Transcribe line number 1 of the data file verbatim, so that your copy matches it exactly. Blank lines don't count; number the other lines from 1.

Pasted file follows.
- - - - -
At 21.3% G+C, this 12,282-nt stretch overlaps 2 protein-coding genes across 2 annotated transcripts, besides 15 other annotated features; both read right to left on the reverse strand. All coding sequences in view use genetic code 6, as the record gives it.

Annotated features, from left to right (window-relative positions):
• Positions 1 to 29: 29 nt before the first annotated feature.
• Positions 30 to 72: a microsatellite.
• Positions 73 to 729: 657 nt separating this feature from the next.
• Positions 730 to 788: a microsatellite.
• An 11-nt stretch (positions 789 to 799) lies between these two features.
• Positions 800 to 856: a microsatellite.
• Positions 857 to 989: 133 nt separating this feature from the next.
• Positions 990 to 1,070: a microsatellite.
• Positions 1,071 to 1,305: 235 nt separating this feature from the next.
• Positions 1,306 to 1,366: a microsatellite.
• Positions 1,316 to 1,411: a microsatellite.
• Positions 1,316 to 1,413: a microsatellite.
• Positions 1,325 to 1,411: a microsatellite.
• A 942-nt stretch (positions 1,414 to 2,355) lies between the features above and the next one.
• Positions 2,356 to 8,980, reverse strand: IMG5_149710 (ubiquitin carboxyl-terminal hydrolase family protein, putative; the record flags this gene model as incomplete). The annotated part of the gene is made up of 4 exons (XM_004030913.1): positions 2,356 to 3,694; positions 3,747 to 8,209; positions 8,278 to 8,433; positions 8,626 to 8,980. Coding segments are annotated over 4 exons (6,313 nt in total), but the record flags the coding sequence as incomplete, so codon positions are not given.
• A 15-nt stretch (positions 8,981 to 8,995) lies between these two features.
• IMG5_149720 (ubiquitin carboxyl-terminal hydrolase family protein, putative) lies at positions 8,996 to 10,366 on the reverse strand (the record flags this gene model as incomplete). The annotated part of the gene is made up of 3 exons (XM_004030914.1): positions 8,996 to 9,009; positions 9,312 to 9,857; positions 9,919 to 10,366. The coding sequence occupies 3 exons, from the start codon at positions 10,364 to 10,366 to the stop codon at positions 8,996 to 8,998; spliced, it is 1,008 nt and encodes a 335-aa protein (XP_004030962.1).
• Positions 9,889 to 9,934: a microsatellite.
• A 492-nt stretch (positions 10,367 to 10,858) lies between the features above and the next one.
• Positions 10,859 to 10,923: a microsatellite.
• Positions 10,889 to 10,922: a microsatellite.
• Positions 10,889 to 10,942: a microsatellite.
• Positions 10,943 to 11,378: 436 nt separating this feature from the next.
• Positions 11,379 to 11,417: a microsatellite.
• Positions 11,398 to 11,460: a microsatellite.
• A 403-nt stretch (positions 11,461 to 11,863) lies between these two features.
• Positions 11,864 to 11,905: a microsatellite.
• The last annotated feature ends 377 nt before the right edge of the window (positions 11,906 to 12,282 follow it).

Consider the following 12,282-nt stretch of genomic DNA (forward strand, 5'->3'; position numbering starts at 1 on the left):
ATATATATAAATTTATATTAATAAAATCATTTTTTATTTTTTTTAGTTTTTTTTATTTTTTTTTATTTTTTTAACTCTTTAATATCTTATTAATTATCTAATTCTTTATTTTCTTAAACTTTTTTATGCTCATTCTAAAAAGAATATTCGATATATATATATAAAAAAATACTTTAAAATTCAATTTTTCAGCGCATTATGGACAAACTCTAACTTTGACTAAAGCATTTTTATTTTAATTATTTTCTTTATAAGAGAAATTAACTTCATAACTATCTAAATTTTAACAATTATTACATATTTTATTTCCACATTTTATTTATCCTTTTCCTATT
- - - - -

At 21.3% G+C, this 12,282-nt stretch overlaps 2 protein-coding genes across 2 annotated transcripts, besides 15 other annotated features; both read right to left on the reverse strand. All coding sequences in view use genetic code 6, as the record gives it.